This is not the case with Z2, since they are doing without a separate deployment: it is one integrated step with no I/O and a shared class-loader. I don’t see how any of the technologies that you have mentioned would address this?

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  3. Henning Blohm
    Being one of the developers of z2, a few notes:

    Z2 is not a build tool, i.e. its purpose is not to turn project descriptions and code into some binary artifact that can be deployed on some application server.

    Instead it is a a runtime that keeps itself in sync with definitions stored in a repository like a subversion repository or a file system by consistently pulling stuff as required and – if needed – also compiling Java code.

    When developing with it, there is no need for a build tool or for a central CI infrastructure and redeployments to integrate as you automatically have a consistent state (which is kind of the point here). To set up a dev environment (and similarly a production node) you check out the z2 core of the solution and fire it up.

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  4. Henning Blohm
    Being one of the developers of z2, a few notes:

    Z2 is not a build tool, i.e. its purpose is not to turn project descriptions and code into some binary artifact that can be deployed on some application server.

    Instead it is a a runtime that keeps itself in sync with definitions stored in a repository like a subversion repository or a file system by consistently pulling stuff as required and – if needed – also compiling Java code.

    When developing with it, there is no need for a build tool or for a central CI infrastructure and redeployments to integrate as you automatically have a consistent state. To set up a dev environment (and similarly a production node) you out the z2 core of the solution and fire it up.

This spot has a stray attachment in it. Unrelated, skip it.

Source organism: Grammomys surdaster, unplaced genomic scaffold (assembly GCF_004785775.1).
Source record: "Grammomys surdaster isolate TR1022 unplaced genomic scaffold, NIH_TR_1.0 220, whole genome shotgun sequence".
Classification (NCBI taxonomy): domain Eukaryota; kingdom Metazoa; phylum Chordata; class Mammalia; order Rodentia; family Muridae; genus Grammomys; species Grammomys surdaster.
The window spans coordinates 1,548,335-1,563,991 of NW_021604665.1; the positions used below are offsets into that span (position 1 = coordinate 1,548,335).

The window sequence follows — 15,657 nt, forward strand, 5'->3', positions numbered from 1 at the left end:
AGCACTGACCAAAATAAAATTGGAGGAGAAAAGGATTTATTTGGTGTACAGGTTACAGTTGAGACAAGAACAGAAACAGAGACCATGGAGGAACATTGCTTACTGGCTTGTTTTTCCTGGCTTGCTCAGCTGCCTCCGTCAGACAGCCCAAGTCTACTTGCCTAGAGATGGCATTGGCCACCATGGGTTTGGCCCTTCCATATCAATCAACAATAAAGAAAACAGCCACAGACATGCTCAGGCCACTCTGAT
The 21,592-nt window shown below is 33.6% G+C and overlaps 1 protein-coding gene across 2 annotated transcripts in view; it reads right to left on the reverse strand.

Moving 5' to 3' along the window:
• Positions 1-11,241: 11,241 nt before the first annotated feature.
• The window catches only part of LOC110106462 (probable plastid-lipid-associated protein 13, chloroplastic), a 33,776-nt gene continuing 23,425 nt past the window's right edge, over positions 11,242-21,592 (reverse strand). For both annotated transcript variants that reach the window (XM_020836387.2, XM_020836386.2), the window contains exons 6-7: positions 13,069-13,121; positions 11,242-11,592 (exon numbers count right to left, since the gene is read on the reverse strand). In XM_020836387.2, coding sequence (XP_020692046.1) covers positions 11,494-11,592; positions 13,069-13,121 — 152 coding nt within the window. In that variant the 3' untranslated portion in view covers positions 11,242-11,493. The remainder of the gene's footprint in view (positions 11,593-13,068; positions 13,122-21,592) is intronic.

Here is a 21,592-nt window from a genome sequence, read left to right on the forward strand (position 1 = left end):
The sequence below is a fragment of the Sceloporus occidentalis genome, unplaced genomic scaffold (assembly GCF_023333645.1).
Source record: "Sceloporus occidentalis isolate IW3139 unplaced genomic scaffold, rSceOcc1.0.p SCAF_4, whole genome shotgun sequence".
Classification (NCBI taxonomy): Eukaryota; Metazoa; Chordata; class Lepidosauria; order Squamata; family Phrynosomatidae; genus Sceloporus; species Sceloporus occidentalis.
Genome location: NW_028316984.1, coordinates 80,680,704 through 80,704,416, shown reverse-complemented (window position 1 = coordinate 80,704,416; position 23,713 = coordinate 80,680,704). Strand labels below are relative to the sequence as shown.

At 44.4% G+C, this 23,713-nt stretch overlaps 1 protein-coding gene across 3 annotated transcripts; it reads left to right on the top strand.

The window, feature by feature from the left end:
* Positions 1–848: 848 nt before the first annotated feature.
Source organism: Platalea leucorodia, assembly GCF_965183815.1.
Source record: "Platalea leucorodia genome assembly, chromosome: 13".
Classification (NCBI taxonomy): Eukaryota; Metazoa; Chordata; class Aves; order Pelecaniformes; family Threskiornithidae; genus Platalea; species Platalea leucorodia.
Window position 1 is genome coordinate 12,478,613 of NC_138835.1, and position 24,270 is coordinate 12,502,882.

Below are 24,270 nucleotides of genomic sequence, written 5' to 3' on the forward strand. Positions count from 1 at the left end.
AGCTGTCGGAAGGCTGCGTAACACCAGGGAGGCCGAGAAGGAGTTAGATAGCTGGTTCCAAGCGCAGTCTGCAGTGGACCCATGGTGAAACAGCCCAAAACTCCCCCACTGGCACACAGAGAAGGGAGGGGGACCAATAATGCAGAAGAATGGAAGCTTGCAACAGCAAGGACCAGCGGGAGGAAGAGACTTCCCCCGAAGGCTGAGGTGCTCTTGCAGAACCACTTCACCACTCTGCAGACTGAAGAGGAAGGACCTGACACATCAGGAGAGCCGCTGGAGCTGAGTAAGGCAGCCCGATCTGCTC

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  5. Matthew Harding
    Too often, we get hung up with only the tools and approaches we have available to us within the SAP domain, and blogs like this open our eyes to what is happening outside of the SAP world.
    Thanks for sharing,
    Matt
    ps. For my 2 cents/opinion, release management processes in organisations that run SAP would likely not benefit greatly from this optimisation approach. i.e.  If they have NWDI working properly and have multi stage testing environments. Yeah – I know – There’s goes the agility and simplicity which is the whole point.
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    1. Jens Steckhan Post author
      Let me put it in telegram style:
      performance, agility, no deployment, quick development cycle, complete environment at customers, little overhead.